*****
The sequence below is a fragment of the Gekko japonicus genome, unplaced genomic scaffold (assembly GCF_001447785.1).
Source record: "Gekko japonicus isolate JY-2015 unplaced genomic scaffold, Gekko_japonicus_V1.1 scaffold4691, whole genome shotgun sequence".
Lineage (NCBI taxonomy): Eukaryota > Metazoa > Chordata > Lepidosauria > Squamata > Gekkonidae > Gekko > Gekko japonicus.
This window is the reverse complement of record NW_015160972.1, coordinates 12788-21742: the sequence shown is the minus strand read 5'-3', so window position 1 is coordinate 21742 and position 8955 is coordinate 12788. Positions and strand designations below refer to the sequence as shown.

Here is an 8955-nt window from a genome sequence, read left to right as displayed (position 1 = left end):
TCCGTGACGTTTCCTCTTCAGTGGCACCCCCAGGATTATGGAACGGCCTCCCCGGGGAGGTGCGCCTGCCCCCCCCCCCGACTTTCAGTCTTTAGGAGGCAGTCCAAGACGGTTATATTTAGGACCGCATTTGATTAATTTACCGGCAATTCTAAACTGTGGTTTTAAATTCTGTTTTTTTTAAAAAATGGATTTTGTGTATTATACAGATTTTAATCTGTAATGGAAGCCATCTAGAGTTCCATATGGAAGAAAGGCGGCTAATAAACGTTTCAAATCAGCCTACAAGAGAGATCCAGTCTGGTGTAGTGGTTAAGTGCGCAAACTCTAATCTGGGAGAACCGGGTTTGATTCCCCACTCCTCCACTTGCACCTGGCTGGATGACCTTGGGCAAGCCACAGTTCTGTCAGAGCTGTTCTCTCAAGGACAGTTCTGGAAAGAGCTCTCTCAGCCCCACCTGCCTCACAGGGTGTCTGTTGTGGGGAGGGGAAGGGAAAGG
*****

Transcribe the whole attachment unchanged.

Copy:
The sequence below is a fragment of the Gekko japonicus genome, unplaced genomic scaffold (assembly GCF_001447785.1).
Source record: "Gekko japonicus isolate JY-2015 unplaced genomic scaffold, Gekko_japonicus_V1.1 scaffold4691, whole genome shotgun sequence".
Lineage (NCBI taxonomy): Eukaryota > Metazoa > Chordata > Lepidosauria > Squamata > Gekkonidae > Gekko > Gekko japonicus.
This window is the reverse complement of record NW_015160972.1, coordinates 12788-21742: the sequence shown is the minus strand read 5'-3', so window position 1 is coordinate 21742 and position 8955 is coordinate 12788. Positions and strand designations below refer to the sequence as shown.

Here is an 8955-nt window from a genome sequence, read left to right as displayed (position 1 = left end):
TCCGTGACGTTTCCTCTTCAGTGGCACCCCCAGGATTATGGAACGGCCTCCCCGGGGAGGTGCGCCTGCCCCCCCCCCCGACTTTCAGTCTTTAGGAGGCAGTCCAAGACGGTTATATTTAGGACCGCATTTGATTAATTTACCGGCAATTCTAAACTGTGGTTTTAAATTCTGTTTTTTTTAAAAAATGGATTTTGTGTATTATACAGATTTTAATCTGTAATGGAAGCCATCTAGAGTTCCATATGGAAGAAAGGCGGCTAATAAACGTTTCAAATCAGCCTACAAGAGAGATCCAGTCTGGTGTAGTGGTTAAGTGCGCAAACTCTAATCTGGGAGAACCGGGTTTGATTCCCCACTCCTCCACTTGCACCTGGCTGGATGACCTTGGGCAAGCCACAGTTCTGTCAGAGCTGTTCTCTCAAGGACAGTTCTGGAAAGAGCTCTCTCAGCCCCACCTGCCTCACAGGGTGTCTGTTGTGGGGAGGGGAAGGGAAAGG